Brush Tailed Penguins (Pygoscelis) "Bottom-legged"

Adelie Penguin(Pygoscelis adeliae)

The Pygoscelis penguins are the only species where all 3 species have stable populations.

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Adelie Photo Gallery

Adelie Photo Gallery 1

They are the second largest of the Pygoscelis penguins being about 29 inches in length and weighing around 9 to 11 pounds. They are, along with the emperor penguin, truly Antarctic penguins. They are the most common and smallest of all penguins in Antarctica. They have a black-blue head, upper parts of body and tail, distinguishing them from the other Pygoscelis penguins. They have a white belly and a thin white ring around their eyes. They are the epitome of "tuxedoed" penguin. They are circumpolar, breeding from Cape Royds in the Ross Sea, along the coast of the Antarctic continent, the west coast of the Antarctic Peninsula north to the South Sandwich Islands. They breed the furthest South of any penguin. Main breeding sites: Ross Sea region ~ 1,000,000 pairs, with Cape Cozier (the most eastern point of the Ross Island) accounting for ~500,000 pairs, Antarctic Peninsula ~727,000 pairs, and Pyrdz Bay ~325,000 pairs. The total population is estimated at 2.5 million pairs and the population is stable. Their diet consists mainly of krill and fish. They lay two white to greenish eggs the first or A egg being much larger than the B egg in contrast to the crested penguins where the B egg is larger. They build their nests where there is no snow. They average 0.79 to 1.27 chicks per pebbled nest depending on the breeding location. Their main oceanic predator is the leopard seal. In the Spring their nests are subject to katabatic winds of hurricane force which can result in the freezing of adult Adelies and their eggs. They have the highest mortality rate for juveniles and adults of any penguin species. They can dive to a maximum depth of ~ 100 feet. Their maximum walking speed is 2.4 mph and their average swimming speed is 4.4 mph with a maximum speed of 4.9 mph.

Chinstrap Penguin(Pygoscelis Antarctica)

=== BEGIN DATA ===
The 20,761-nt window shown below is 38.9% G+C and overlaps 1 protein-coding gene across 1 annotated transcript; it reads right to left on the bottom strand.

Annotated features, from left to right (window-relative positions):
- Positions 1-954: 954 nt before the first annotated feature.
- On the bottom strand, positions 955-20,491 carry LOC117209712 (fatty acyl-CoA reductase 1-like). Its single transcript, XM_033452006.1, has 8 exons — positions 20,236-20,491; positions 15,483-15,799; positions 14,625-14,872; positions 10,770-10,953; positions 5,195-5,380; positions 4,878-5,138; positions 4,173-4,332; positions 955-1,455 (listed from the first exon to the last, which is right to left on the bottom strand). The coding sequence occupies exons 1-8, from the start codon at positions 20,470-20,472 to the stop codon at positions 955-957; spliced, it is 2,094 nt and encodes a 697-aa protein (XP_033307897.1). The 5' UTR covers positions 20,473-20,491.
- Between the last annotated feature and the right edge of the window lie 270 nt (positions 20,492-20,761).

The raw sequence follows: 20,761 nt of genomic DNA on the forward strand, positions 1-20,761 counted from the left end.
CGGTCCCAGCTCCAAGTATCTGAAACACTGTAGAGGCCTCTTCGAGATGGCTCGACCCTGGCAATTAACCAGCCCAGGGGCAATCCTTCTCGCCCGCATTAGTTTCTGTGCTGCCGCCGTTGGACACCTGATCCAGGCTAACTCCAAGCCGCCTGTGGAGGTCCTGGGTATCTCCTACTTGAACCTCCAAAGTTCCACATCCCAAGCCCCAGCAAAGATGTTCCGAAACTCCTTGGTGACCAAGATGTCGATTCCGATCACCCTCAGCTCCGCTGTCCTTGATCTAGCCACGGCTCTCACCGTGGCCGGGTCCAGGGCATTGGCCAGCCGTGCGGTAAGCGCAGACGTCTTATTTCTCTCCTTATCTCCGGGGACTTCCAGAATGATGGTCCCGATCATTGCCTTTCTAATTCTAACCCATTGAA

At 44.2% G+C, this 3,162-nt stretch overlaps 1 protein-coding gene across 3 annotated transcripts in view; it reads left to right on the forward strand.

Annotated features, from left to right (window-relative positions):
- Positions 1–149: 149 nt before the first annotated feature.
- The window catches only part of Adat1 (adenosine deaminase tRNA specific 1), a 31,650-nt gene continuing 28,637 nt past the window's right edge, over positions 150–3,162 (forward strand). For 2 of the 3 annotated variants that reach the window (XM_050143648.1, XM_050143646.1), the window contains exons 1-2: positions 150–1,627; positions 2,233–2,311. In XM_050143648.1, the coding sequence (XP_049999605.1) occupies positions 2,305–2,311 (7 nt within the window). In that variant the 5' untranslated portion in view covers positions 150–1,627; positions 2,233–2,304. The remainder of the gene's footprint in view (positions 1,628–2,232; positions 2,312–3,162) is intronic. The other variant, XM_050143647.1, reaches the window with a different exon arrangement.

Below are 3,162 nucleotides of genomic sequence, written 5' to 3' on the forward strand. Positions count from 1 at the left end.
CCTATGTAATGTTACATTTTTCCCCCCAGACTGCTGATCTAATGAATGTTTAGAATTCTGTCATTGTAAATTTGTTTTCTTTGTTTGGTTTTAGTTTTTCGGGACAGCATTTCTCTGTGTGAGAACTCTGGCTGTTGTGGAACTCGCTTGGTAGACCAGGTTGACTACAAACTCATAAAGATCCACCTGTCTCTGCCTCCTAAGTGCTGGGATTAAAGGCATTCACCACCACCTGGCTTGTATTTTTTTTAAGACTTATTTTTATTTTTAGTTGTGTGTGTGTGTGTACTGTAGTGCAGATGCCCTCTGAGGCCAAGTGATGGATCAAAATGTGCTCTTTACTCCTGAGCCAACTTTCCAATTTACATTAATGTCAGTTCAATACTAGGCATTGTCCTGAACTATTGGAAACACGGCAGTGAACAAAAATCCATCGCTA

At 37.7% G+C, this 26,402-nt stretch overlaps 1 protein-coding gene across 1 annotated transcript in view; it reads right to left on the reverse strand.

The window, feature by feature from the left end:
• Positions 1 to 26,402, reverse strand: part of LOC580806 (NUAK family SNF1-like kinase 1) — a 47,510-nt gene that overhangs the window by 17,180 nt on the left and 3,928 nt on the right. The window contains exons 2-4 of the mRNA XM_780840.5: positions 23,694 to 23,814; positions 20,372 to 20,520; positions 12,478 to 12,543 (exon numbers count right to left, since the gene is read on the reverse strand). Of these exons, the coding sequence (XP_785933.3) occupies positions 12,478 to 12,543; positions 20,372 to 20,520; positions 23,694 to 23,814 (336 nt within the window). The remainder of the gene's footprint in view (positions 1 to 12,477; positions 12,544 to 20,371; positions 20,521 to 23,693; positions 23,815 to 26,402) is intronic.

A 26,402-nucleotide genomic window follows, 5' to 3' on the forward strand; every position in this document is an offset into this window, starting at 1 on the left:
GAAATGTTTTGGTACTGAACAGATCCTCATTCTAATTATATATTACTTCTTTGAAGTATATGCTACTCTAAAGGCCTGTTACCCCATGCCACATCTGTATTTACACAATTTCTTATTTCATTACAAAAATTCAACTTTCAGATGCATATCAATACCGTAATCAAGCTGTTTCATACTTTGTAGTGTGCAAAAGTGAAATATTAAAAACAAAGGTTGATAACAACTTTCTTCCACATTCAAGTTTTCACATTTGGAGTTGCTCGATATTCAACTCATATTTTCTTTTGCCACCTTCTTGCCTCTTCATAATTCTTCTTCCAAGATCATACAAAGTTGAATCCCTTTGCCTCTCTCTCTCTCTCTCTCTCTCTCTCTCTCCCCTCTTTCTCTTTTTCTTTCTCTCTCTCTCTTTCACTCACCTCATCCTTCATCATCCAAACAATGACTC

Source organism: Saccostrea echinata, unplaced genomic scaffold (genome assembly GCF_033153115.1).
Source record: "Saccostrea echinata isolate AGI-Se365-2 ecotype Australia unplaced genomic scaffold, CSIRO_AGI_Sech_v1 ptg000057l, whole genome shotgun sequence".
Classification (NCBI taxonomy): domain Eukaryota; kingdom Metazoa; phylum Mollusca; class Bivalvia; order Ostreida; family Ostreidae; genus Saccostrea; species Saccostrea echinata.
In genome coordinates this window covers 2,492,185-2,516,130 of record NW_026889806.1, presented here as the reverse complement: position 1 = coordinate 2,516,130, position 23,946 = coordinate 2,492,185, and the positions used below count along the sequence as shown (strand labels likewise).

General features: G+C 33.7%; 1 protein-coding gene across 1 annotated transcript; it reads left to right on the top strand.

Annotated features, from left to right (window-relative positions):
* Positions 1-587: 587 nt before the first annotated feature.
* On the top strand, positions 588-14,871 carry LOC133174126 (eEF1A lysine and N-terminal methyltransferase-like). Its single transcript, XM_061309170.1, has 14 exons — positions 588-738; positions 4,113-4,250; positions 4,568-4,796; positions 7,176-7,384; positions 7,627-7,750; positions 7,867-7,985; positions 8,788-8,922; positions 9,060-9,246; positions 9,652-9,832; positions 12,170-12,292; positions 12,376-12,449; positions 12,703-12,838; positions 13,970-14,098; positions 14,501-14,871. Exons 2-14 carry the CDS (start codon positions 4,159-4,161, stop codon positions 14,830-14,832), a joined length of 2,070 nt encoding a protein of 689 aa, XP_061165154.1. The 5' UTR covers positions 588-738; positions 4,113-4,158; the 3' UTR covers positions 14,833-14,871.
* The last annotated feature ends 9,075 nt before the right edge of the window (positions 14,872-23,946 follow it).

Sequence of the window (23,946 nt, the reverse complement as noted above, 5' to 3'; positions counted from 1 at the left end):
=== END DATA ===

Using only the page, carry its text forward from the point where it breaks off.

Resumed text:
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Chinstrap Photo Gallery

Chinstrap Photo Gallery1

They are the smallest of the Pygoscelis penguins being 26 to 28 inches in length and weighing 9 to 14 pounds. They are characterized by a diagnostic thin black line running from ear to ear. The head is black and the face white. They are the second most abundant Antarctic/subantarctic penguin after the Macaroni. They are circumpolar, breeding south of the Antarctic convergence, mainly on the Antarctic Peninsula to Anvers Island, and on the subantarctic islands in the South Atlantic; South Shetland (540,000 pairs), South Sandwich (5,000,000 pairs), and the South Georgia and Bouvet Islands. The estimated total population is 7,490,200 pairs and thus their population is stable. They eat krill and small fish. They are the boldest penguin and are most likely to fight other penguins. They lay two similar sized eggs (white to cream in color) in contrast to the Adelie. They average anywhere from .016 to 1.83 per nest in different years at same site. The greater the ice the lower the breeding success rate. They are able to dive to a maximum of 328 feet, but most dives are less than 98 feet. Nearly half are less than33 feet and last between 20 and 30 seconds. Their average swimming speed is 5.1 mph, their maximum has been recorded at 5.3 mph.

Gentoo Penguin(Pygoscelis papua)

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Gentoo Photo Gallery

Gentoo Photo Gallery 1

They are the largest of the Pygoscelis penguins being 30 to 34 inches in length and weighing around 11 to 15 pounds. They have the widest range of distribution of any penguin. They have bright red-orange bills, orange feet, and the conspicuous triangular white patches behind their eyes usually extending over the head, clearly differentiating them for the smaller Pygoscelis penguins. They have the most prominent tail of all penguins, which sweeps from side to side as they walk. They are the most timid of all penguins. There are two sub-species: Pygoscelis p. papua and the smaller Pygoscelis p. ellsworthii. They are circumpolar, breeding on the subantarctic islands and Antarctic Peninsula. The main breeding populations for subspecies papua are: Falkland Islands - 108,000 pairs, South Georgia - 90,000 pairs, and Kerguelen Island - 35 to 40,000 pairs; for the subspecies ellsworthii: Antarctic Peninsula - 20,000 pairs. There are an estimated 314,000 breeding pairs and their population is stable. Their diet consists mainly of krill and fish. They lay 2 greenish-white eggs with a larger A egg and smaller B egg. Hatching success varies from 56% to 90% depending on the breeding location, availability of food and lack of predators. They can dive to a maximum depth of 656 feet and make as many as 450 dives during a single day foraging for food. They are the fastest underwater swimming penguins reaching speeds of 22 mph.